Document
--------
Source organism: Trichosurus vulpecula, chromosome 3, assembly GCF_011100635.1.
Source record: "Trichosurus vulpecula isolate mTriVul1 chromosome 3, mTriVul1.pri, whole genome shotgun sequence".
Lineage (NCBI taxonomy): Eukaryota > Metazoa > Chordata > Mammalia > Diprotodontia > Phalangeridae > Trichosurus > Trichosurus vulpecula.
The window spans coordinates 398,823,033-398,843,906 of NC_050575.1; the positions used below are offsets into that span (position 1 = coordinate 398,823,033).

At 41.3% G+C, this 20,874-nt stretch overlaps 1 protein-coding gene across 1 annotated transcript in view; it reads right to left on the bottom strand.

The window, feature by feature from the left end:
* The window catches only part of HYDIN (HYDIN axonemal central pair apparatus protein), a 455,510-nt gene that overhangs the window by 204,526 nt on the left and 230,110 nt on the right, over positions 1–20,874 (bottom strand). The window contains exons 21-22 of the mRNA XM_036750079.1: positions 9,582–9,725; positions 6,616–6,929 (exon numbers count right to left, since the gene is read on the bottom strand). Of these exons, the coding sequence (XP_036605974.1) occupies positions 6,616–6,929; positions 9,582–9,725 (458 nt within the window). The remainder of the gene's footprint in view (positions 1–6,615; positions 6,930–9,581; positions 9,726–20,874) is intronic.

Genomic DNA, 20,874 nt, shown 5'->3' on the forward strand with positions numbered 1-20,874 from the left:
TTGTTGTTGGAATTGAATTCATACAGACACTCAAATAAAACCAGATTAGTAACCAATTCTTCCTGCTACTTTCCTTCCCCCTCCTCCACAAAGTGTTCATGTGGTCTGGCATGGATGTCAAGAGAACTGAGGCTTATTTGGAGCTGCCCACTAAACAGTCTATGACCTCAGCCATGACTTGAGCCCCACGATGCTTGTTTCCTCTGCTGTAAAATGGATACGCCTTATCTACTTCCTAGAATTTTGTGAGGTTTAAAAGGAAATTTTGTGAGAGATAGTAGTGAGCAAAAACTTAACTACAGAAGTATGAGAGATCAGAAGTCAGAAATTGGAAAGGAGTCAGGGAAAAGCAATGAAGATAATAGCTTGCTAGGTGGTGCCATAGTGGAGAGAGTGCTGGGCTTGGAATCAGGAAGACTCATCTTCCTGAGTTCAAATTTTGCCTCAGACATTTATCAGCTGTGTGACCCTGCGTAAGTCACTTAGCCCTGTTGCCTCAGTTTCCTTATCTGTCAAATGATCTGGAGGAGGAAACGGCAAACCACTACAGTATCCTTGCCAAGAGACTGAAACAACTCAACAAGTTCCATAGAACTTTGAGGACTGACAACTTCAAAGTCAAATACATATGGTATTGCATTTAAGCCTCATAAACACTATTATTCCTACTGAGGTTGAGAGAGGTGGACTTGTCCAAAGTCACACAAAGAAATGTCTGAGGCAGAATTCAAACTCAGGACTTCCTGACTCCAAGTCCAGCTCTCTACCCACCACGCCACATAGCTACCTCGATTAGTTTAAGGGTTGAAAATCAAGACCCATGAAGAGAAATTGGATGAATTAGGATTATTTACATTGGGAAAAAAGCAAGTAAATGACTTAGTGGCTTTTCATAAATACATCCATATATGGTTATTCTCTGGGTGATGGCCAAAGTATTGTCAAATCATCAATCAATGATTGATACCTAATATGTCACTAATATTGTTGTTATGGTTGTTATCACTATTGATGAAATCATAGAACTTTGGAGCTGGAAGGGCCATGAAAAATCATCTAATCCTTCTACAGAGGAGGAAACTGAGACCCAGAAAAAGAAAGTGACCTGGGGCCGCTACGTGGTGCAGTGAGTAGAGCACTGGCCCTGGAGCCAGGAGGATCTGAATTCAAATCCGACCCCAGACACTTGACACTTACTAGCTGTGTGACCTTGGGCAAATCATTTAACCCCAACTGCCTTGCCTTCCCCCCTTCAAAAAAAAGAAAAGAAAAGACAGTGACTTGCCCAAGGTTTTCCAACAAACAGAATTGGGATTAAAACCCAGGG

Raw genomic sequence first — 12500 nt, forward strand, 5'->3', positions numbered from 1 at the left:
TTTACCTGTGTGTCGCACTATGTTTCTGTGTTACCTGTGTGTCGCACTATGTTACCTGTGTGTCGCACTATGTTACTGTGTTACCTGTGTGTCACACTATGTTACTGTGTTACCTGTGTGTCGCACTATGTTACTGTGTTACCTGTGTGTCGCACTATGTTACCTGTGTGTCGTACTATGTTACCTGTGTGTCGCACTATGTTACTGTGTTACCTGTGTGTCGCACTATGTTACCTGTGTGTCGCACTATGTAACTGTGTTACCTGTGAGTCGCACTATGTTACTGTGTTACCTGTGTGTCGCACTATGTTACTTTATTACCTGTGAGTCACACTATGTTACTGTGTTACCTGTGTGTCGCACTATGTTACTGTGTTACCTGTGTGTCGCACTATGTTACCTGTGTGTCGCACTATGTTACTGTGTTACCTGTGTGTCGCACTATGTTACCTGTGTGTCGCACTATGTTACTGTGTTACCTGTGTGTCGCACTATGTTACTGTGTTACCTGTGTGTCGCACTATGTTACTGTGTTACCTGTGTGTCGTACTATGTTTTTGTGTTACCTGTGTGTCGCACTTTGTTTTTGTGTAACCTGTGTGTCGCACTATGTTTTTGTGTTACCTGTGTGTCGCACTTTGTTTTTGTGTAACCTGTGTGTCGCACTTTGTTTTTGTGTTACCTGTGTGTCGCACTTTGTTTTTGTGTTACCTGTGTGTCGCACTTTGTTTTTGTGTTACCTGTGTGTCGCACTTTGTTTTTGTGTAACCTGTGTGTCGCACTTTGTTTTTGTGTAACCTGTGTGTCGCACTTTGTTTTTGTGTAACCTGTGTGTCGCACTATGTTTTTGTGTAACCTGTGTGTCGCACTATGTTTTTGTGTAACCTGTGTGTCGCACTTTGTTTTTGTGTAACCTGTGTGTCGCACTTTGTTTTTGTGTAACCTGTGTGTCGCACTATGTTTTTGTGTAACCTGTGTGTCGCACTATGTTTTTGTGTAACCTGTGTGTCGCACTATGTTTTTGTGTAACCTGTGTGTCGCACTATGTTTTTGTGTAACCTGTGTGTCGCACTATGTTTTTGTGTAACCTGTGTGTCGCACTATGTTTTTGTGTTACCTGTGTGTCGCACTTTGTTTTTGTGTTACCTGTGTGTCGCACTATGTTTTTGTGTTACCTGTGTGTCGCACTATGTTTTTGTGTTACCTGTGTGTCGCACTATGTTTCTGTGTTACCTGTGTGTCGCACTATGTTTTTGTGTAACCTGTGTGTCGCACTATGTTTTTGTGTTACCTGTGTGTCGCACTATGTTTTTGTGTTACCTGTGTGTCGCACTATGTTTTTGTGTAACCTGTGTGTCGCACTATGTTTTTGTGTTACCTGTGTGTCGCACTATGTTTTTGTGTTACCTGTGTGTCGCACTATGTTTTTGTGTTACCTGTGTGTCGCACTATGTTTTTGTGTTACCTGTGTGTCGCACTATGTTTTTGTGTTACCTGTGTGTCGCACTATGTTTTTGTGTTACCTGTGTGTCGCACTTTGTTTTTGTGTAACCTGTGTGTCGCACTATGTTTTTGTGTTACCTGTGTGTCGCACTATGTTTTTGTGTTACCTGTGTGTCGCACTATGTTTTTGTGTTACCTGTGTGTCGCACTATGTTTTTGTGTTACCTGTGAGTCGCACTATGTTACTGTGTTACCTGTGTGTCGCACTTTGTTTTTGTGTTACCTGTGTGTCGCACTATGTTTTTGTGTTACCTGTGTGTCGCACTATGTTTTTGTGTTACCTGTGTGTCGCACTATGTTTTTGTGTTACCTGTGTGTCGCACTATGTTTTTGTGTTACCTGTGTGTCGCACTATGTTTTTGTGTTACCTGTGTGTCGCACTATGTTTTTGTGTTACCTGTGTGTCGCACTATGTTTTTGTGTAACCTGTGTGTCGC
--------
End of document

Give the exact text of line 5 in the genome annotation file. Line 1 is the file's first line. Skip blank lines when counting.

At 41.3% G+C, this 20,874-nt stretch overlaps 1 protein-coding gene across 1 annotated transcript in view; it reads right to left on the bottom strand.